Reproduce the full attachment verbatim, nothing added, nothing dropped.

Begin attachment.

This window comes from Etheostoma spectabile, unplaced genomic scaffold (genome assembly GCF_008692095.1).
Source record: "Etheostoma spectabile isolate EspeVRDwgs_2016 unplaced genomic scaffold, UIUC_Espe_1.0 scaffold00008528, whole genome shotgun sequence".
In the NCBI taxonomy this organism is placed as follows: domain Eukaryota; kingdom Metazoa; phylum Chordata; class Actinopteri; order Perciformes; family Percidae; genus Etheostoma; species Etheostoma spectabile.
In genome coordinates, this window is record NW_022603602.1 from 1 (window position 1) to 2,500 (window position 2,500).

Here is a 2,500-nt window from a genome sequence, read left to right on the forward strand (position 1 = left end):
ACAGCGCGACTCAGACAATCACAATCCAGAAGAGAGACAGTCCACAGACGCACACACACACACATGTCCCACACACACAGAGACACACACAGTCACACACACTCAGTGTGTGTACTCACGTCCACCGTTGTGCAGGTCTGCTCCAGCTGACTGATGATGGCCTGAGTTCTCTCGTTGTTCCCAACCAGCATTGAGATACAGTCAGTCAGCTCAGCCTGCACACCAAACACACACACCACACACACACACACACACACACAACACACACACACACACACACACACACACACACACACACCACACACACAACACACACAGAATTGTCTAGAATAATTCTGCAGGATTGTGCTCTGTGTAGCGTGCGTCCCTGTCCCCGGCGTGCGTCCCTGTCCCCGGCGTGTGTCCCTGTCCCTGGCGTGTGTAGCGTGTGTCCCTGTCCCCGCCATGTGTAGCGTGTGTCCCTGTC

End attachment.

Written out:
This window comes from Etheostoma spectabile, unplaced genomic scaffold (genome assembly GCF_008692095.1).
Source record: "Etheostoma spectabile isolate EspeVRDwgs_2016 unplaced genomic scaffold, UIUC_Espe_1.0 scaffold00008528, whole genome shotgun sequence".
In the NCBI taxonomy this organism is placed as follows: domain Eukaryota; kingdom Metazoa; phylum Chordata; class Actinopteri; order Perciformes; family Percidae; genus Etheostoma; species Etheostoma spectabile.
In genome coordinates, this window is record NW_022603602.1 from 1 (window position 1) to 2,500 (window position 2,500).

Here is a 2,500-nt window from a genome sequence, read left to right on the forward strand (position 1 = left end):
ACAGCGCGACTCAGACAATCACAATCCAGAAGAGAGACAGTCCACAGACGCACACACACACACATGTCCCACACACACAGAGACACACACAGTCACACACACTCAGTGTGTGTACTCACGTCCACCGTTGTGCAGGTCTGCTCCAGCTGACTGATGATGGCCTGAGTTCTCTCGTTGTTCCCAACCAGCATTGAGATACAGTCAGTCAGCTCAGCCTGCACACCAAACACACACACCACACACACACACACACACACACAACACACACACACACACACACACACACACACACACACACCACACACACAACACACACAGAATTGTCTAGAATAATTCTGCAGGATTGTGCTCTGTGTAGCGTGCGTCCCTGTCCCCGGCGTGCGTCCCTGTCCCCGGCGTGTGTCCCTGTCCCTGGCGTGTGTAGCGTGTGTCCCTGTCCCCGCCATGTGTAGCGTGTGTCCCTGTC